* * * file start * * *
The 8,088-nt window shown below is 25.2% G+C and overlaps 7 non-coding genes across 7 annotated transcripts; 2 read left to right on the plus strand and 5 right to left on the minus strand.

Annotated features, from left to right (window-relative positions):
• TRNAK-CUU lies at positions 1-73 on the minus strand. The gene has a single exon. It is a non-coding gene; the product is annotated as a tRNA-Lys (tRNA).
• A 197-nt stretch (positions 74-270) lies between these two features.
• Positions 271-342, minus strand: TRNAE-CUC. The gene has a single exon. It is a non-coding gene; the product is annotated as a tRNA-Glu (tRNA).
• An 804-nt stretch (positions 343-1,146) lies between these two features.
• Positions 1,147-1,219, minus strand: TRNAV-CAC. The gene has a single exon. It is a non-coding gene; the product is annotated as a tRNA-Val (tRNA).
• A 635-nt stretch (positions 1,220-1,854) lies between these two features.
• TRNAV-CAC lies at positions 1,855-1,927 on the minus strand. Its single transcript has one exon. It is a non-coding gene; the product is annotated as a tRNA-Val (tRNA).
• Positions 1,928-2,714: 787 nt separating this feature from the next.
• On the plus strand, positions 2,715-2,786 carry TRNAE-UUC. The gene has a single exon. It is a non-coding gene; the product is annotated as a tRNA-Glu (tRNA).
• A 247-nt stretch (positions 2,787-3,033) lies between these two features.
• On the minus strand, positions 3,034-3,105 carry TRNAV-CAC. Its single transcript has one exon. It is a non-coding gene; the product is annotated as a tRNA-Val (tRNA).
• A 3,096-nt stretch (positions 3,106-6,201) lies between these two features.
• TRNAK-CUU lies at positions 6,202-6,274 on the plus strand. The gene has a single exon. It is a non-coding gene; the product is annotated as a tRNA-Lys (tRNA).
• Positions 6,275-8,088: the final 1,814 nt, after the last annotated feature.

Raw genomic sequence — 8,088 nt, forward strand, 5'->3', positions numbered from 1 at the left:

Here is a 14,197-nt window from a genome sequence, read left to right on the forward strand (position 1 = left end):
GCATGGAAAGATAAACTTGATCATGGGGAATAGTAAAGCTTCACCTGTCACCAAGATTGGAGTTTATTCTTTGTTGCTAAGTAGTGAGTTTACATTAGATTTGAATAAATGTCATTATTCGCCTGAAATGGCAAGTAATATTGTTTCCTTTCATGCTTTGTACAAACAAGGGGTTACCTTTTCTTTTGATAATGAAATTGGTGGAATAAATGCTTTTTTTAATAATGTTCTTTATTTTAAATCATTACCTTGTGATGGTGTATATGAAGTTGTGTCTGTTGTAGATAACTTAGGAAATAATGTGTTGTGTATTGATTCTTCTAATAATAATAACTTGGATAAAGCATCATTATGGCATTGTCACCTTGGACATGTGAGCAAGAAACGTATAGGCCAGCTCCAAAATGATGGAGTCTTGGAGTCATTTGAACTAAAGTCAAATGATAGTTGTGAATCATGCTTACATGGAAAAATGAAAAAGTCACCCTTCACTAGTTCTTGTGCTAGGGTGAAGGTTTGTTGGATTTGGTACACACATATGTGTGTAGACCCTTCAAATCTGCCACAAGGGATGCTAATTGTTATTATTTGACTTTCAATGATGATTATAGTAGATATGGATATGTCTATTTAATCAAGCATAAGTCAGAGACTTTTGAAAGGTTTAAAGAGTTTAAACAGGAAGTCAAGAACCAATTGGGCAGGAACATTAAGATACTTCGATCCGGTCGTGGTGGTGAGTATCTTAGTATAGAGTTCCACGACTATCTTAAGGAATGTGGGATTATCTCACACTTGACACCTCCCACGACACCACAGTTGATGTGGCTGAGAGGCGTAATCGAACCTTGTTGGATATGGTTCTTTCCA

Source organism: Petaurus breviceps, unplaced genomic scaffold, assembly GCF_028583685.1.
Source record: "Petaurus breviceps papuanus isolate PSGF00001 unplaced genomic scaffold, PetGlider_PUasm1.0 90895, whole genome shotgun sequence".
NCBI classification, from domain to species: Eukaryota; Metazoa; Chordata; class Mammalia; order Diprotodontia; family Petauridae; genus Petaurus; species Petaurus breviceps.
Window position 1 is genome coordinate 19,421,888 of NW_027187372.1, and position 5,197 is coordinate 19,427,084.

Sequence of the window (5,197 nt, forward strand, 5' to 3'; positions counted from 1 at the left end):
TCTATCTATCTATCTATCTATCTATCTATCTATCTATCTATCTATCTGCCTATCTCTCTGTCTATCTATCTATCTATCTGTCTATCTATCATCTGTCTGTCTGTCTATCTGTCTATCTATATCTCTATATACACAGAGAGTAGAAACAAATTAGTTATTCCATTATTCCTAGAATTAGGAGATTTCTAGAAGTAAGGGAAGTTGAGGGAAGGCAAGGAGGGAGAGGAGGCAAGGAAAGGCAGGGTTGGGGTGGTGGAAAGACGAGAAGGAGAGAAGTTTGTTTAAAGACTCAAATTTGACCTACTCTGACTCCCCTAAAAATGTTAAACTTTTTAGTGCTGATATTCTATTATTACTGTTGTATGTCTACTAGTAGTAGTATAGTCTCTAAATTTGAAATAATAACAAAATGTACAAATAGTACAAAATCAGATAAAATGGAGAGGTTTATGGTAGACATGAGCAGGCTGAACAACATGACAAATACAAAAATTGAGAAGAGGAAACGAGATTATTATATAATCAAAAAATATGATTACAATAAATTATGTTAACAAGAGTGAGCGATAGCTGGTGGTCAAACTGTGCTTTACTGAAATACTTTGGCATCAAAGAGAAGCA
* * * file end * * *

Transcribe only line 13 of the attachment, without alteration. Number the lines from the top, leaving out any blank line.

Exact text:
• On the minus strand, positions 3,034-3,105 carry TRNAV-CAC. Its single transcript has one exon. It is a non-coding gene; the product is annotated as a tRNA-Val (tRNA).